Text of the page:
J-Lo, Beyonce, Nelly Furtado, Mariah Carey. They are some of the world's most iconic divas, with their names recognised all over the world.
But it is their association with some of the world's most ignoble despots that is under the spotlight.
Research by the Human Rights Foundation revealed that Jennifer Lopez, already feeling the heat for her performance at Turkmen dictator Gurbanguly Berdimuhamedov’s birthday celebration, has received in excess of $10 million for serenading crooks and dictators from Eastern Europe and Russia.
Amongst others, Lopez apparently sang in Belarus last October – a brutal dictatorship which is suspected of torturing dissidents – and was also allegedly booked for the birthday of Russian oligarch Alexander Yelkin, but the event was cancelled after he was arrested for corruption.
J-Lo is not the first big star to make armfuls of cash to belt out a quick tune at a dictator's bash.
Mutassim Gaddafi, son of the now deposed and deceased Libyan dictator Muammar Gaddafi, reportedly sipped Cristal champagne from the bottle as he watched a private show from Beyonce on the island of St Barts.
She was paid $1m for just five songs. Her warm-up act was Usher. Beyonce later apologised and paid the fee to relief efforts in Haiti.
Nelly Furtado, was hired for $1m to sing a 45-minute set for Gaddafi family members at a hotel in Italy in 2007, for which she later apologised, as did Mariah Carey for the same misdemeanour.
And it's not just musicians. In 2011 Million Dollar Baby actress Hilary Swank attended a massive birthday bash for Ramzan Kadyrov, the Chechen President accused of human rights violations such as torture, abductions and mass killings, and wished the leader a happy birthday, reportedly in return for a six-figure sum.
J Lo is believed to have performed at a wedding attended by the same controversial leader, that same year.
But what harm does it actually do? And should we expect these celebrities to be informed about who has signed the paychecks?
We should, human rights activists say. Because these stars coming to perform are not just their to give despots a good time, or even just a way to show off enormous wealth. They are part of a plan to legitimise and consolidate their power.
"These dictators do to enhance their image," Andrew Stroehlein of Human Rights Watch told HuffPost UK.
"That's the purpose. Afterwards, all of these regimes use pictures of these world famous stars as part of their state propaganda. That's why they pay them big dollars to do this.
"Of course, it is a kind of legitimisation, that's what they are paying the money for, the tacit approval of these stars.
"I don't know how much money these people need, they are obviously not struggling actors or singers. Do they need an extra $1m? It is very strange."
Stars often fall on the defence of ignorance. Lopez’s publicist Mark Young released a statement saying that “had there been knowledge of human rights issues of any kind, Jennifer would not have attended” the performance in Turkmenistan.
Other stars have depended on the same defence. “I was naive and unaware of who I was booked to perform for,” Mariah Carey said in a statement on her website during the furore over her Gadaffi performance.
“I feel horrible and embarrassed to have participated in this mess. Going forward, this is a lesson for all artists to learn from. We need to be more aware and take more responsibility regardless of who books our shows. Ultimately we as artists are to be held accountable.”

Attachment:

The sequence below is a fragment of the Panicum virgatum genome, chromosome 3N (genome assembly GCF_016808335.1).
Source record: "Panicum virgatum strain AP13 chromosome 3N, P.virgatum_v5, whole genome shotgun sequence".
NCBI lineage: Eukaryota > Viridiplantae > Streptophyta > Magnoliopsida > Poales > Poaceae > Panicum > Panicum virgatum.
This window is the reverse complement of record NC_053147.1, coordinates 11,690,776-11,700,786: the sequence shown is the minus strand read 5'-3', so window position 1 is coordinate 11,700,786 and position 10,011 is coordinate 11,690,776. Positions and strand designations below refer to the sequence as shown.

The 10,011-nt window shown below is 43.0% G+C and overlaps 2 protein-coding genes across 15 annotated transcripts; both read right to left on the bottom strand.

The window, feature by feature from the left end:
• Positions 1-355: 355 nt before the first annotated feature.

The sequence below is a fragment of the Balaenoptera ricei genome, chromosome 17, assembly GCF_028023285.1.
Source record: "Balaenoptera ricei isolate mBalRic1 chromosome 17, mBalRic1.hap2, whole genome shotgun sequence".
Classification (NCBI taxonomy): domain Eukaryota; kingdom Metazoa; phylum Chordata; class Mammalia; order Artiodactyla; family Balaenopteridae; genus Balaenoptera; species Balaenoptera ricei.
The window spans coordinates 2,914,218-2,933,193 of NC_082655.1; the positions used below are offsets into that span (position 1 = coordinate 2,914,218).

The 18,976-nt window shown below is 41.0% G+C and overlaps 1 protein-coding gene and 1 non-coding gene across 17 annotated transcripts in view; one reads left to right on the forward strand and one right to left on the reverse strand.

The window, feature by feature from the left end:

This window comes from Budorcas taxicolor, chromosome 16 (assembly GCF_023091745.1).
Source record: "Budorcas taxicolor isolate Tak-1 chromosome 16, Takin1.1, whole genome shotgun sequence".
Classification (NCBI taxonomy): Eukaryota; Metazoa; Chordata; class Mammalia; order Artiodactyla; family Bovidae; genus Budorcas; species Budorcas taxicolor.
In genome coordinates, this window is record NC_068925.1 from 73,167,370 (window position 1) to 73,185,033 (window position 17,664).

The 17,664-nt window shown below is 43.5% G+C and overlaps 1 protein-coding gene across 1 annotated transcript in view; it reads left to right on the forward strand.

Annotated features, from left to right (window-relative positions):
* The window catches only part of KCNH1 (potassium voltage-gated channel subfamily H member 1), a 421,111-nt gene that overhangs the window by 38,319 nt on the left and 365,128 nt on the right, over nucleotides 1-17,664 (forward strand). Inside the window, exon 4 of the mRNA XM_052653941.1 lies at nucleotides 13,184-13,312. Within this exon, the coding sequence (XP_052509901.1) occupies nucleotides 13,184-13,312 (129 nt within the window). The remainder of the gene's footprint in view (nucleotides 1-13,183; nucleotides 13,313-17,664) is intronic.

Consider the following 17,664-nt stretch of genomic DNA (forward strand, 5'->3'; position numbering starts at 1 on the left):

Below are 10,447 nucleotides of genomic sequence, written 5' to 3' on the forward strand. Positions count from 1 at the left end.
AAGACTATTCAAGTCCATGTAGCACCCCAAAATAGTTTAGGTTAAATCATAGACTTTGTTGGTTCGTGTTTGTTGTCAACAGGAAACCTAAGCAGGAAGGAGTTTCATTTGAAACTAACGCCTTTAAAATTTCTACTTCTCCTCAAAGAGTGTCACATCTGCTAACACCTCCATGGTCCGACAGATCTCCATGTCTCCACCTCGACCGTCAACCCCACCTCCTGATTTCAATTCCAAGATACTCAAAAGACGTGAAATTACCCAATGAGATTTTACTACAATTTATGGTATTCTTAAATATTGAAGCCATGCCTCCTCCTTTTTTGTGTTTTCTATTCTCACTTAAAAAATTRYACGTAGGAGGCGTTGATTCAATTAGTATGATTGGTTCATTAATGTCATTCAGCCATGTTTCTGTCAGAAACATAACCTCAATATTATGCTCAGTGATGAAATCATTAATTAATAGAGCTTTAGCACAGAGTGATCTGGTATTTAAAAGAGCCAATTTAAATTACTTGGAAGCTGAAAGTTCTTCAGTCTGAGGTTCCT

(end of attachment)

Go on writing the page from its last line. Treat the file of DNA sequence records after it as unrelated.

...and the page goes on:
Nelly Furtado offered a similar mea culpa.
But Human Rights Foundation says these excuses are not enough.
"J Lo has repeatedly mingled with and entertained some of the world’s worst thugs and their cronies," HRF president Thor Halvorssen.
"The ‘Jenny-from-the-block-who-doesn't-Google’ clarification may be credible in one instance, but it beggars belief in light of a pattern of repeated behaviour."
"J-Lo and many in the past has pleaded ignorance about this, they say, oh no, I'm not supporting this cruel dictator. It's a very strange defence," Stroehlein told HuffPost UK. "I don't know J-Lo or her internet skills but I imagine she is capable of finding Google and typing in Turkmenistan.
"And even if she is too busy to do that, she probably has at least one or two members of staff on hand to do these things. The PR company that allows this kind of thing to happen is not doing its job very well. J-Lo has communications people who don't do a Google search?
If it's not for a moral or ethical reason, it should be be for a PR reason. This has become a disaster for these stars."
The other defence, henceforth known as 'The Sting Defence', is that playing in unsavoury places is all part of a cultural exchange, which separates art and politics.
In October 2009, Sting performed in Tashkent, Uzbekhistan, for a festival organised by Gulnara Karimova. Her father Uzbek president, Islam Karimov, presides over a country with one of the worst human rights records.
Sting said afterwards: “The concert was organised by the president’s daughter and I believe sponsored by Unicef [it wasn't].
"I am well aware of the Uzbek president’s appalling reputation in the field of human rights as well as the environment.
"I made the decision to play there in spite of that. I have come to believe that cultural boycotts are not only pointless gestures, they are counter-productive, where proscribed states are further robbed of the open commerce of ideas and art and as a result become even more closed, paranoid and insular.”
"Sting said it was a conscious choice, to go to a place where there's mass forced labour of children," Stroehlein said.
"We are not against cultural exchanges, but the problem is going to sing for the leadership of the authoritarian regimes, and their presence supports the regime, the film clips are used for propaganda. That was a very sad episode for Sting, it was extremely disappointing."